New Zealand AI startup secures $1.8 million investment for environment focused business
New Zealand company, Nelson Artificial Intelligence (NAI), has announced a new spin off of its first business after securing a $1.8 million investment.
NAI is a provider of artificial intelligence solutions focused on environmental challenges, and says the new investment in technology will give landowners streamlined access to forest carbon credit markets.
The spin-off, CarbonCrop, has been backed by Tauranga-based WNT Ventures, and the company is planning to compete globally in the large and growing market for carbon sequestration management tools.
NAI was itself backed by a loan administered by the Provincial Development Unit (PDU) in August 2019.
“CarbonCrop is the first of several spin-offs we’ll be taking on,” says NAI chairman, Mark Houghton Brown.
“The PDU support has assisted our ability to develop AI-based solutions to deal with the world’s most pressing climate change and environmental issues and is helping to propel New Zealand onto the world stage as a leader in this field.”
NAI is one of the first companies in New Zealand to use the new venture studio business model, which creates start-ups by putting in place a team, growth strategy, and initial funding sufficient to take the new business to market.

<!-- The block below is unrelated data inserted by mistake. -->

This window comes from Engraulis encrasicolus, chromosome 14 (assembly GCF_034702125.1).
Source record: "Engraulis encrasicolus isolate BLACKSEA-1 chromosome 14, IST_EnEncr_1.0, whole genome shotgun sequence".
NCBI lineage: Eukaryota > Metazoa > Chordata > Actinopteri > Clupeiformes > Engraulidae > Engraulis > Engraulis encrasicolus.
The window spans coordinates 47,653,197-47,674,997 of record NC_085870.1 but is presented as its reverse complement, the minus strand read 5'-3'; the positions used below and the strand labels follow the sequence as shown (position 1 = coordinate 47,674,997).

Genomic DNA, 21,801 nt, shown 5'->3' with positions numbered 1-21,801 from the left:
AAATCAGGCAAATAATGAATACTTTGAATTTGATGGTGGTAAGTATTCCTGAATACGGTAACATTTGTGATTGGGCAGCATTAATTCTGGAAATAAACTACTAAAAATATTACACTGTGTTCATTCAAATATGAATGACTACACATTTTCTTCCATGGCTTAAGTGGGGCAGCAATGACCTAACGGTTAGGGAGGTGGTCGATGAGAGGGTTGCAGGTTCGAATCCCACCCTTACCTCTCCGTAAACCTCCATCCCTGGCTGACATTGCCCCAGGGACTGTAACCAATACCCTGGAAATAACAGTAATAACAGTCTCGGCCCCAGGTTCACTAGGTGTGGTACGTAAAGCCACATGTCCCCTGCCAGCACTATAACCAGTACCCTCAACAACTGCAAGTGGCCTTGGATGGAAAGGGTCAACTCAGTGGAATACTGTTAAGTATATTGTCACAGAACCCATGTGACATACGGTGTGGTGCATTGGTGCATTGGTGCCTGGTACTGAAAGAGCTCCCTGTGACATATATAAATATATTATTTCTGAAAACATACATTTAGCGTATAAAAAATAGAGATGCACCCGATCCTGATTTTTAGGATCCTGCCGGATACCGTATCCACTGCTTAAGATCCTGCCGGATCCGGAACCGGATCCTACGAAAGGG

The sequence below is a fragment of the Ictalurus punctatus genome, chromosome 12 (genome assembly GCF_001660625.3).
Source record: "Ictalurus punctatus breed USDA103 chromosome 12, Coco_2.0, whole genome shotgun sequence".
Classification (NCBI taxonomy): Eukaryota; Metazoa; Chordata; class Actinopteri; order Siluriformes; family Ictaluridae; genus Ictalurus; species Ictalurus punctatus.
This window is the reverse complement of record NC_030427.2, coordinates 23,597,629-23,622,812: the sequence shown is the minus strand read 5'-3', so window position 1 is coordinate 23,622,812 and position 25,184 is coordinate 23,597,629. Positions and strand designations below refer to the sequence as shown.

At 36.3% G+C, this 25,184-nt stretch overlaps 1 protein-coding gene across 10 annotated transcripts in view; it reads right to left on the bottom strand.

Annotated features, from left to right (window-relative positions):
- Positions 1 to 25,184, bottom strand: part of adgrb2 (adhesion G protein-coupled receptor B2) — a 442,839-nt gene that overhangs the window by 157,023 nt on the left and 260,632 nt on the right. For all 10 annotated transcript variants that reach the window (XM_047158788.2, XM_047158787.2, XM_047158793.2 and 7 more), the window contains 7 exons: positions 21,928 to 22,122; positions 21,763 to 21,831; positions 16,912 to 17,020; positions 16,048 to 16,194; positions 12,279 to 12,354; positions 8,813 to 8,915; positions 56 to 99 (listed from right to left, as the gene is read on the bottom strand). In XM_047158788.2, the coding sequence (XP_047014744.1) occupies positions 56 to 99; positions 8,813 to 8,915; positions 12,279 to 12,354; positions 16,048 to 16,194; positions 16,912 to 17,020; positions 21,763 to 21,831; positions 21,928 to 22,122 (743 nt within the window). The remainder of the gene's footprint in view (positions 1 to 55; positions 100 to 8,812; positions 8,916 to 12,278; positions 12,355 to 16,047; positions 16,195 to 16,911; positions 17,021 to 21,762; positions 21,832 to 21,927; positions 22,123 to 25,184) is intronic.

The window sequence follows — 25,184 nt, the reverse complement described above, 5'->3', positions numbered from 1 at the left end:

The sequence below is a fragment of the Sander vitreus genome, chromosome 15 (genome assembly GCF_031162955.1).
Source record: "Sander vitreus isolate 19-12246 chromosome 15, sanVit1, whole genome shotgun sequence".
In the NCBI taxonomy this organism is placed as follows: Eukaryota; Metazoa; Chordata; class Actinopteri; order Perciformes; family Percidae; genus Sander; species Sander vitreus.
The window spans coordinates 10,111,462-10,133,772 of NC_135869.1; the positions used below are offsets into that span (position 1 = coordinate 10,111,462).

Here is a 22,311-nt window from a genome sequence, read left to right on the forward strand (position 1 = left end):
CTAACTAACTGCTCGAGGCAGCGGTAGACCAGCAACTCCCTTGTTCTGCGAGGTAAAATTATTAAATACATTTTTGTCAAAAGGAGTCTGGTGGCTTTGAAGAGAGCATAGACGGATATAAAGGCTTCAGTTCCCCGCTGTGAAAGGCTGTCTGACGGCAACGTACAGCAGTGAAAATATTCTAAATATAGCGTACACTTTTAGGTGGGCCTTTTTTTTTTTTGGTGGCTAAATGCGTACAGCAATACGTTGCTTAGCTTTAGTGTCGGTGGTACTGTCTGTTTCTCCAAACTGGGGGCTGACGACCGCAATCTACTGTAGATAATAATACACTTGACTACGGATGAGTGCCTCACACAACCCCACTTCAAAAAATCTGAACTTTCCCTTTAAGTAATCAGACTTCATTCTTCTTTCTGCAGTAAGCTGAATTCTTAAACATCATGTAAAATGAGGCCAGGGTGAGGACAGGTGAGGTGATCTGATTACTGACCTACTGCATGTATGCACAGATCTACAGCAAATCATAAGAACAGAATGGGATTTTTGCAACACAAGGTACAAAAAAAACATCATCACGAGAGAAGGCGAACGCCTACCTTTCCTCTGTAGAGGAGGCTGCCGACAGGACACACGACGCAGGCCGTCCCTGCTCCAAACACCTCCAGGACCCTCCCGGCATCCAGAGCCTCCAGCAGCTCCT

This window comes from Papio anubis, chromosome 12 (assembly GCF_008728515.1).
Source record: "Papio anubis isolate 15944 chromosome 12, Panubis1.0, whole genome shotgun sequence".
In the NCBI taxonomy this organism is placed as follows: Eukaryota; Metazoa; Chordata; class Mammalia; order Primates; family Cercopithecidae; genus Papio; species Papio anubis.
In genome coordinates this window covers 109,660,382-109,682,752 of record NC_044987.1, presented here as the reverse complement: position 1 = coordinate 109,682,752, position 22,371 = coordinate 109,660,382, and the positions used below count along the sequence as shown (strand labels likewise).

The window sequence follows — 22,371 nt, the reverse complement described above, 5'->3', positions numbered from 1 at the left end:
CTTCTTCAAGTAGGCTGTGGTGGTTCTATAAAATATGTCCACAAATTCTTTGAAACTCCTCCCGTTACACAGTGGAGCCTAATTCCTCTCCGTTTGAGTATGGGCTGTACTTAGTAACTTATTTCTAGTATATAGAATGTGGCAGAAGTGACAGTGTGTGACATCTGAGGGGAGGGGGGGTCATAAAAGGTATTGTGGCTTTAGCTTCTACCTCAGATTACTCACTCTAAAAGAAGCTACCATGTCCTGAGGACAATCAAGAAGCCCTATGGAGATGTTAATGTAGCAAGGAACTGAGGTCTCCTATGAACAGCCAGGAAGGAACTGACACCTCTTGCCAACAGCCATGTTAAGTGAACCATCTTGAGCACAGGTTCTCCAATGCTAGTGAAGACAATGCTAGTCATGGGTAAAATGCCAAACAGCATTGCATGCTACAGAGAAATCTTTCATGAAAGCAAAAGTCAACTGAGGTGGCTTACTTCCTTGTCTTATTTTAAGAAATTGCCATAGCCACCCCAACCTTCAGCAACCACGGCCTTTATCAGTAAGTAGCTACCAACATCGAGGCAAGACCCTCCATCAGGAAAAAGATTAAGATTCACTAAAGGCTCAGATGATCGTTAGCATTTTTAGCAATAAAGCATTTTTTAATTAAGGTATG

This approach differs from the venture capital model in that venture studios oversee the day-to-day operations and strategic decisions of growing the new business. Once it’s market-ready, capital can be raised from outside investors, including VCs. Employees will generally stay in the spin-off or return to the studio to work on a new start-up.
“We are taking the success of the CarbonCrop spin-off, and the advances we’re making on the others we’re planning, as validation that the model works locally,” says Brown.
CarbonCrop helps land-owners understand the scale of their carbon forestry opportunity without any up-front cost or commitment. Machine learning and remote sensing technology enable the product to identify, monitor, and make the best use of forest carbon stocks and restoration options.
Another project NAI has in development is a marine mammal monitoring system, using AI to detect, classify, and track the calls of different marine mammals, and an automated taxonomy product that allows laboratories to better monitor water quality for specific microscopic organisms and pollutants.
It says it is also supporting the Predator Free 2050 drive by using deep learning and computer vision to identify and remove ‘false trigger’ images recorded by the Department of Conservation across large areas of bush in pest-control areas.